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Will you buy an Xbox One X on November 7?

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Undecided


Specials
 Written by Patrick Mulhern  on April 14, 2008

Special: Red rings... green screens... video game errors are like Christmas! Maybe not.




You have certainly already heard the reports, early Xbox 360s, mainly the Xenon-based units, are prone to failure at an astonishing rate, in their first year of service. The consumer electronic industry tries to keep their failure rates below 5%, something that Microsoft still claims they hit. Nevertheless, there have been numerous studies, scientific and not so scientific, which peg the failure rate of the early Xbox 360s as high as 33%. It is this sad fact that caused me much dismay over the past two months, as my personal 360 finally succumbed to its own inadequacies on February 17th, 2008. Here is its story.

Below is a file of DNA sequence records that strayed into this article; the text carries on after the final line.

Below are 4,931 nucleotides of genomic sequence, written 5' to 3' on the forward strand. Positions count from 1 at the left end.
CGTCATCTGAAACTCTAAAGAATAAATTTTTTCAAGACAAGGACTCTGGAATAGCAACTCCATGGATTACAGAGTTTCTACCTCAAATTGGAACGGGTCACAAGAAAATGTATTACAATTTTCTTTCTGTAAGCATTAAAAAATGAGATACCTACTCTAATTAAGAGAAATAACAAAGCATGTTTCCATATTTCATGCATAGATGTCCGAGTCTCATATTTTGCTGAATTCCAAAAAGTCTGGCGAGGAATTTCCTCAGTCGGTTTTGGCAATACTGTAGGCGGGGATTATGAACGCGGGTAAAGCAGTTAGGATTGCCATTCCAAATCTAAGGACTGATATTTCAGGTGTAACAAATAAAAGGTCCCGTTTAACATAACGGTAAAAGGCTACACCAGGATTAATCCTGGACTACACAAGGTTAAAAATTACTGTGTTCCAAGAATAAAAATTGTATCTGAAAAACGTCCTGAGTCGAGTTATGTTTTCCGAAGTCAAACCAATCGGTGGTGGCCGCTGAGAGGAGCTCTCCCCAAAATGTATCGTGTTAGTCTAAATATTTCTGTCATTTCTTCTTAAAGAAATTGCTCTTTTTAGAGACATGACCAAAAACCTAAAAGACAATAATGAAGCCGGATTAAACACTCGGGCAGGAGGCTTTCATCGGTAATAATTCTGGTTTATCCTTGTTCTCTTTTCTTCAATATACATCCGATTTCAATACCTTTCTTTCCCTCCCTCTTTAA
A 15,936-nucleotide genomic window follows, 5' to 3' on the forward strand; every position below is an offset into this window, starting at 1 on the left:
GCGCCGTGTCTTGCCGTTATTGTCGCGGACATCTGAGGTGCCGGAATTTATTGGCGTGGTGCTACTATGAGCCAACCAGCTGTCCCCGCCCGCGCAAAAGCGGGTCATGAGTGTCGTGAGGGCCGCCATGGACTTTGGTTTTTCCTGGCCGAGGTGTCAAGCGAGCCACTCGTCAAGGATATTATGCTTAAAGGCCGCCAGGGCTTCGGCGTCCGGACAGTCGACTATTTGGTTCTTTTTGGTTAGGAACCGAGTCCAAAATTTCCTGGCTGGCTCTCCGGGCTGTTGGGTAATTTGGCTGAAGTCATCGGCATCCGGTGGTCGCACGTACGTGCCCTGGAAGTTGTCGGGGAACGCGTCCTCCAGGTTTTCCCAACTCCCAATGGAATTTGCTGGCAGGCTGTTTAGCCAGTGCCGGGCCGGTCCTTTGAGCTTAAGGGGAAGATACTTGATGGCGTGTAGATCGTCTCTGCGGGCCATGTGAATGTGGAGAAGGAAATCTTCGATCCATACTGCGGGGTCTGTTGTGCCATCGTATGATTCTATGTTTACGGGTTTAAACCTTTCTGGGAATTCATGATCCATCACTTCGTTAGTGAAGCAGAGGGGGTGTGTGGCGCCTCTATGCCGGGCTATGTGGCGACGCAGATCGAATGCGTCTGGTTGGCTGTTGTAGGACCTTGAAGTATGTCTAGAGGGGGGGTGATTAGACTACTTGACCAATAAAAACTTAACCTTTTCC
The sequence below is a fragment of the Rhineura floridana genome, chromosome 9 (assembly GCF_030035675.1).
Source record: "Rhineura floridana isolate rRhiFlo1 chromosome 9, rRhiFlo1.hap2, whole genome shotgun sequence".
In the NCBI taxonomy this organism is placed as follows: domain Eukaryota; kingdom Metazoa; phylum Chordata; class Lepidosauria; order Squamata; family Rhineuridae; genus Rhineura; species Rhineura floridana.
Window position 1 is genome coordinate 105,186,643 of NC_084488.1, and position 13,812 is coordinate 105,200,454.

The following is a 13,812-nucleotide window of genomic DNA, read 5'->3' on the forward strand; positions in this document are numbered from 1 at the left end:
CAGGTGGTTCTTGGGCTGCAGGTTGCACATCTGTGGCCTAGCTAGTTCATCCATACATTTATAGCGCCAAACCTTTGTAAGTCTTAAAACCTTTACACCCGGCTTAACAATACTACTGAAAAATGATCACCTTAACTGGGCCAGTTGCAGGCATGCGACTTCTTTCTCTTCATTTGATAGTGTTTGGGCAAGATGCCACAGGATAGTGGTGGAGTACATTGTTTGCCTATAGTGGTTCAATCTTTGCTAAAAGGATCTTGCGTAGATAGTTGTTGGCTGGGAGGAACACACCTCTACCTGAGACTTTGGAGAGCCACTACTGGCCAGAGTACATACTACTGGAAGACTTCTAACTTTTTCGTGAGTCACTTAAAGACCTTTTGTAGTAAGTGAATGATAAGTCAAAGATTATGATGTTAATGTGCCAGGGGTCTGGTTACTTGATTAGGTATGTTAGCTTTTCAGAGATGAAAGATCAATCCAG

The system was purchased in late June 2006, a time when the failure rate was already rearing its ugly head. I was worried, so worried in fact, that I almost bought one of those ridiculous cooling devices for the system, fearing that heat was probably one of the issues with the system (I mean that fan has to be at Tornado speeds for some reason, right?). After some research I realized that a number of things could go wrong, and decided to just risk it. I managed to go through those first few months of constant playing with no issues, then the holidays crept up on me, a time of marathon gaming sessions and disk swapping. No issues there. I thought I was free and clear, I had managed to score one of the GOOD old 360s. I was wrong.



The yearly gaming lull, Quarter 1 or the post-holiday period hit, and then the RRoD ate up my hours of Mass Effect playtime, BioShock splicing abilities and Rock Band jam sessions. I promptly curled up in a ball and cried myself to sleep. February 17th, formerly known as the day before my brother's birthday, occasionally as Michael Jordan's birthday, will now forever be known as RRoD day to me, the day my Xbox died. Promptly, I dried my tears, blew my nose, and called Microsoft.